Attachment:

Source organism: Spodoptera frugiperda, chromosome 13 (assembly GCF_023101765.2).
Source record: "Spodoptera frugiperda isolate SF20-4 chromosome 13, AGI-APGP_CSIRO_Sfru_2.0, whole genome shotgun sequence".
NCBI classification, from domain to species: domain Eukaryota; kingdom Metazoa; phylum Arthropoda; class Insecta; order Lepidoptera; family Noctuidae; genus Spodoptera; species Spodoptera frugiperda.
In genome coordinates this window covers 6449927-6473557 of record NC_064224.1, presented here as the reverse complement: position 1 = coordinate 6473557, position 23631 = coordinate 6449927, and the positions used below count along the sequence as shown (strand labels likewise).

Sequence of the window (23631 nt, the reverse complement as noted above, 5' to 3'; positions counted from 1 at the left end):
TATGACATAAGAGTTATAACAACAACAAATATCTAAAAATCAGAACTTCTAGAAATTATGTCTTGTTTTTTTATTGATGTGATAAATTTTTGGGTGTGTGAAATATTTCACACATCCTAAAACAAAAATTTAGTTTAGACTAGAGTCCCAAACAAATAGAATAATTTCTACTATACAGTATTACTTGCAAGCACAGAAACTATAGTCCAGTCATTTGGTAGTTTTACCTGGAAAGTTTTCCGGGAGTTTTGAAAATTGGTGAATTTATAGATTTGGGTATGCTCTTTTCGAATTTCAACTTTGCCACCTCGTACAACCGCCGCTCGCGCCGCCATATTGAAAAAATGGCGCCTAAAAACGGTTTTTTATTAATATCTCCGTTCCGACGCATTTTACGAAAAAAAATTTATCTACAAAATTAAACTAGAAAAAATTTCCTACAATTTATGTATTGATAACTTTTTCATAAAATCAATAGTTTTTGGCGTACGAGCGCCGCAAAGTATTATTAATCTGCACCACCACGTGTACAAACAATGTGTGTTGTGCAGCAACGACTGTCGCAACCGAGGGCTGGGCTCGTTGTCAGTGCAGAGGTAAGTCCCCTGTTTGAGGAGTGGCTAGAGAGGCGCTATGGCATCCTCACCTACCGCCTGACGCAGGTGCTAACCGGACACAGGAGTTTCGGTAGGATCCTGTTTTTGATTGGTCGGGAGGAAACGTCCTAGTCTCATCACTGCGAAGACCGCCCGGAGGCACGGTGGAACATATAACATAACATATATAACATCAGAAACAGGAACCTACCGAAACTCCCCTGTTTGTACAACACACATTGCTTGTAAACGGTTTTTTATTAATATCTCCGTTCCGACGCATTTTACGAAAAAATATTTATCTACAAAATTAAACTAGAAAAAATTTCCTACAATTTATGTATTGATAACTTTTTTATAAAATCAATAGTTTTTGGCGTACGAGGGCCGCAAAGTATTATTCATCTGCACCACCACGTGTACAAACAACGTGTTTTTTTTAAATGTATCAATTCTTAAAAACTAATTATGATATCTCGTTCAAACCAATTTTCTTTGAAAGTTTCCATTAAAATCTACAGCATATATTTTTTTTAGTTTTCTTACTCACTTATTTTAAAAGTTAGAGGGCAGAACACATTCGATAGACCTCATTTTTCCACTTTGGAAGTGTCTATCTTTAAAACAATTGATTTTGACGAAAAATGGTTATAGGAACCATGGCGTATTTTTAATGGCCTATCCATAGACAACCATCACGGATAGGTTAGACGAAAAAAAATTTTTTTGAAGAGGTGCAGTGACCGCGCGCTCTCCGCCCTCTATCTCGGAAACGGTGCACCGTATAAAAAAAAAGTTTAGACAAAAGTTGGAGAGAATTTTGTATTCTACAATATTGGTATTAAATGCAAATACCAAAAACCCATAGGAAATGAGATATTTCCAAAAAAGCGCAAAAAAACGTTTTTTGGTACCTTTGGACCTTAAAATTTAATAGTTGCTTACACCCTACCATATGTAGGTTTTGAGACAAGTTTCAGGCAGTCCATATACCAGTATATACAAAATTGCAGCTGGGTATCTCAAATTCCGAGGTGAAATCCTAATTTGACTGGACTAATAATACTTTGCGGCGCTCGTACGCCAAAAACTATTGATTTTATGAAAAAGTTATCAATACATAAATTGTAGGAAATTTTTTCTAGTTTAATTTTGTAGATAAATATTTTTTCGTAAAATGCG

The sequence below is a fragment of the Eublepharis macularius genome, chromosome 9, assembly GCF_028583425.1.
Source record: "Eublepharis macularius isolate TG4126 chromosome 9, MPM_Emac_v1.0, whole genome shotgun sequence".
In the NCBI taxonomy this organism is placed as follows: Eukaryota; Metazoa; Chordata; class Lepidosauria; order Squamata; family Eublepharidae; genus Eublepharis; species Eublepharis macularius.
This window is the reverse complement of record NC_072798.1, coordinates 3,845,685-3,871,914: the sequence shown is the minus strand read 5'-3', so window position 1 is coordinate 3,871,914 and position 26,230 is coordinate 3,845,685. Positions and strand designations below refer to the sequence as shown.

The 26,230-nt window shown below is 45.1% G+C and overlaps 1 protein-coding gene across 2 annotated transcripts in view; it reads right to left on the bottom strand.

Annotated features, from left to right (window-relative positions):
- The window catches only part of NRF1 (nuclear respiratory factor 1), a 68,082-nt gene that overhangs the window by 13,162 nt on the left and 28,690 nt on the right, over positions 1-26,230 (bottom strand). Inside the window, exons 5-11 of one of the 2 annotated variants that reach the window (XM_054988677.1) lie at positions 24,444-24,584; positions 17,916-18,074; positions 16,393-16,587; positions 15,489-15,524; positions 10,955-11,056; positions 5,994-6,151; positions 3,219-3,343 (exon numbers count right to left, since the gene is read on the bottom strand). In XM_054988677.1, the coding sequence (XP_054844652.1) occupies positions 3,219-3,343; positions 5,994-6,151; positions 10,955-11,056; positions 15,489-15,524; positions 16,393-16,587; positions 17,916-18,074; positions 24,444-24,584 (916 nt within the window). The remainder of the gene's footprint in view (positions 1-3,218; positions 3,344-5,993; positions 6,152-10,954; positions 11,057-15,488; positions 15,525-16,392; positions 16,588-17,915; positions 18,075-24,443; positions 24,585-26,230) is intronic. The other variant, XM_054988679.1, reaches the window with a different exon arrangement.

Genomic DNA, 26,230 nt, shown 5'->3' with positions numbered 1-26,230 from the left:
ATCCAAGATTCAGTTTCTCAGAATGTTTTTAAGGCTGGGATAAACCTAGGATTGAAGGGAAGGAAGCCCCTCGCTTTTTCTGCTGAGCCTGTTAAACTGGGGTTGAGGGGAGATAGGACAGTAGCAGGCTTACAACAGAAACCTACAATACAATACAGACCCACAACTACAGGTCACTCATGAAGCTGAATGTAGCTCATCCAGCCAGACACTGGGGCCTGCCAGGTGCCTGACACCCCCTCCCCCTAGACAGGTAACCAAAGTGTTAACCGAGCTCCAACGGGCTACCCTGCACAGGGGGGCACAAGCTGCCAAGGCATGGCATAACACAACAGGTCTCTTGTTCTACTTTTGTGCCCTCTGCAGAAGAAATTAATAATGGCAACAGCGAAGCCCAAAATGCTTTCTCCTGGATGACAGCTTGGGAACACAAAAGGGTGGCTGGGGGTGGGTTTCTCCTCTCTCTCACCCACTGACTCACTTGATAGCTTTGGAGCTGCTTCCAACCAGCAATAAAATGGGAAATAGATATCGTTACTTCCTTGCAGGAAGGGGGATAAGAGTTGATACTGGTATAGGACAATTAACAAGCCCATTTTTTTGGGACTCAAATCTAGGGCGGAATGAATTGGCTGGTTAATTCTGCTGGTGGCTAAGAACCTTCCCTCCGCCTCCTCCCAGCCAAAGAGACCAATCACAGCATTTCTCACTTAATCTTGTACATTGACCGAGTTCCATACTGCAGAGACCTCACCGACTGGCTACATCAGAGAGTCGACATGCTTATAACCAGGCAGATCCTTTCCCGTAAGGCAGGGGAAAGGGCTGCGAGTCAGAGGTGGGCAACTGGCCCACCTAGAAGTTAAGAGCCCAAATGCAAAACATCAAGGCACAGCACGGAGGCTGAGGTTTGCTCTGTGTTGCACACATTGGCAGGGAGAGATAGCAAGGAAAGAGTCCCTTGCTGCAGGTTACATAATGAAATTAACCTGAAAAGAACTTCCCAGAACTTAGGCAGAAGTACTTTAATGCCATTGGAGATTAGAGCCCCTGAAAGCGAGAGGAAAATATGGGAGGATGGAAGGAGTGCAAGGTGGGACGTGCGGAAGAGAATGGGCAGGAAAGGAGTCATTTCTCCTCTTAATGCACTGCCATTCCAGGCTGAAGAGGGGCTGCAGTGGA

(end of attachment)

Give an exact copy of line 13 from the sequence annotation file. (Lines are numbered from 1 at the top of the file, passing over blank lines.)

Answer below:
- The window catches only part of NRF1 (nuclear respiratory factor 1), a 68,082-nt gene that overhangs the window by 13,162 nt on the left and 28,690 nt on the right, over positions 1-26,230 (bottom strand). Inside the window, exons 5-11 of one of the 2 annotated variants that reach the window (XM_054988677.1) lie at positions 24,444-24,584; positions 17,916-18,074; positions 16,393-16,587; positions 15,489-15,524; positions 10,955-11,056; positions 5,994-6,151; positions 3,219-3,343 (exon numbers count right to left, since the gene is read on the bottom strand). In XM_054988677.1, the coding sequence (XP_054844652.1) occupies positions 3,219-3,343; positions 5,994-6,151; positions 10,955-11,056; positions 15,489-15,524; positions 16,393-16,587; positions 17,916-18,074; positions 24,444-24,584 (916 nt within the window). The remainder of the gene's footprint in view (positions 1-3,218; positions 3,344-5,993; positions 6,152-10,954; positions 11,057-15,488; positions 15,525-16,392; positions 16,588-17,915; positions 18,075-24,443; positions 24,585-26,230) is intronic. The other variant, XM_054988679.1, reaches the window with a different exon arrangement.